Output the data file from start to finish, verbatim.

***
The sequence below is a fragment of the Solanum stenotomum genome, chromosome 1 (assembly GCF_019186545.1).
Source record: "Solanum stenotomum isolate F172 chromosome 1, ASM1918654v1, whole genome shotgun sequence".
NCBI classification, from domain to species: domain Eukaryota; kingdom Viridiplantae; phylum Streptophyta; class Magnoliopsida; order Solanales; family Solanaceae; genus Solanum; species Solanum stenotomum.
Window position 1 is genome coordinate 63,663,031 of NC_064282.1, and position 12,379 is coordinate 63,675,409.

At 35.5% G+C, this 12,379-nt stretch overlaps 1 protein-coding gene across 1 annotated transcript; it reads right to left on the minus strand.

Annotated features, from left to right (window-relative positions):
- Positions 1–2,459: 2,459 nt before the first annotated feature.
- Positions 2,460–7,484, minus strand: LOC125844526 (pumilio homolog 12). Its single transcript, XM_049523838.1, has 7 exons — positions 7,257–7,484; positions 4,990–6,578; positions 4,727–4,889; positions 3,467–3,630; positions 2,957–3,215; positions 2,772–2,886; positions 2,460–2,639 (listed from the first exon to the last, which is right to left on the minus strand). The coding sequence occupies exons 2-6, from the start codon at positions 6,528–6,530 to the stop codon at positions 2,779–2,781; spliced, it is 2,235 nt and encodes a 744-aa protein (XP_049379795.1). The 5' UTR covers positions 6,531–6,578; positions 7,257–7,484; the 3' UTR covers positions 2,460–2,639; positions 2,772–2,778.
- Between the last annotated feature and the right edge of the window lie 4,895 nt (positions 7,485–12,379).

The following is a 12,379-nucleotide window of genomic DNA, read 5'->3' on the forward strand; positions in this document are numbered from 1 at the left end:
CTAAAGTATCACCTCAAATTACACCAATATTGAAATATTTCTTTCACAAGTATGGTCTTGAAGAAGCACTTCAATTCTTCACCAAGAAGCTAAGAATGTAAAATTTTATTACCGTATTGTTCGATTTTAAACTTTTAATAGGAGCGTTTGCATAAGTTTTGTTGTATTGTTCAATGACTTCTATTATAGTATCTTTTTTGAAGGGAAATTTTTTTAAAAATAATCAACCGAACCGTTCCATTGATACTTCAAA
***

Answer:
The sequence below is a fragment of the Solanum stenotomum genome, chromosome 1 (assembly GCF_019186545.1).
Source record: "Solanum stenotomum isolate F172 chromosome 1, ASM1918654v1, whole genome shotgun sequence".
NCBI classification, from domain to species: domain Eukaryota; kingdom Viridiplantae; phylum Streptophyta; class Magnoliopsida; order Solanales; family Solanaceae; genus Solanum; species Solanum stenotomum.
Window position 1 is genome coordinate 63,663,031 of NC_064282.1, and position 12,379 is coordinate 63,675,409.

At 35.5% G+C, this 12,379-nt stretch overlaps 1 protein-coding gene across 1 annotated transcript; it reads right to left on the minus strand.

Annotated features, from left to right (window-relative positions):
- Positions 1–2,459: 2,459 nt before the first annotated feature.
- Positions 2,460–7,484, minus strand: LOC125844526 (pumilio homolog 12). Its single transcript, XM_049523838.1, has 7 exons — positions 7,257–7,484; positions 4,990–6,578; positions 4,727–4,889; positions 3,467–3,630; positions 2,957–3,215; positions 2,772–2,886; positions 2,460–2,639 (listed from the first exon to the last, which is right to left on the minus strand). The coding sequence occupies exons 2-6, from the start codon at positions 6,528–6,530 to the stop codon at positions 2,779–2,781; spliced, it is 2,235 nt and encodes a 744-aa protein (XP_049379795.1). The 5' UTR covers positions 6,531–6,578; positions 7,257–7,484; the 3' UTR covers positions 2,460–2,639; positions 2,772–2,778.
- Between the last annotated feature and the right edge of the window lie 4,895 nt (positions 7,485–12,379).

The following is a 12,379-nucleotide window of genomic DNA, read 5'->3' on the forward strand; positions in this document are numbered from 1 at the left end:
CTAAAGTATCACCTCAAATTACACCAATATTGAAATATTTCTTTCACAAGTATGGTCTTGAAGAAGCACTTCAATTCTTCACCAAGAAGCTAAGAATGTAAAATTTTATTACCGTATTGTTCGATTTTAAACTTTTAATAGGAGCGTTTGCATAAGTTTTGTTGTATTGTTCAATGACTTCTATTATAGTATCTTTTTTGAAGGGAAATTTTTTTAAAAATAATCAACCGAACCGTTCCATTGATACTTCAAA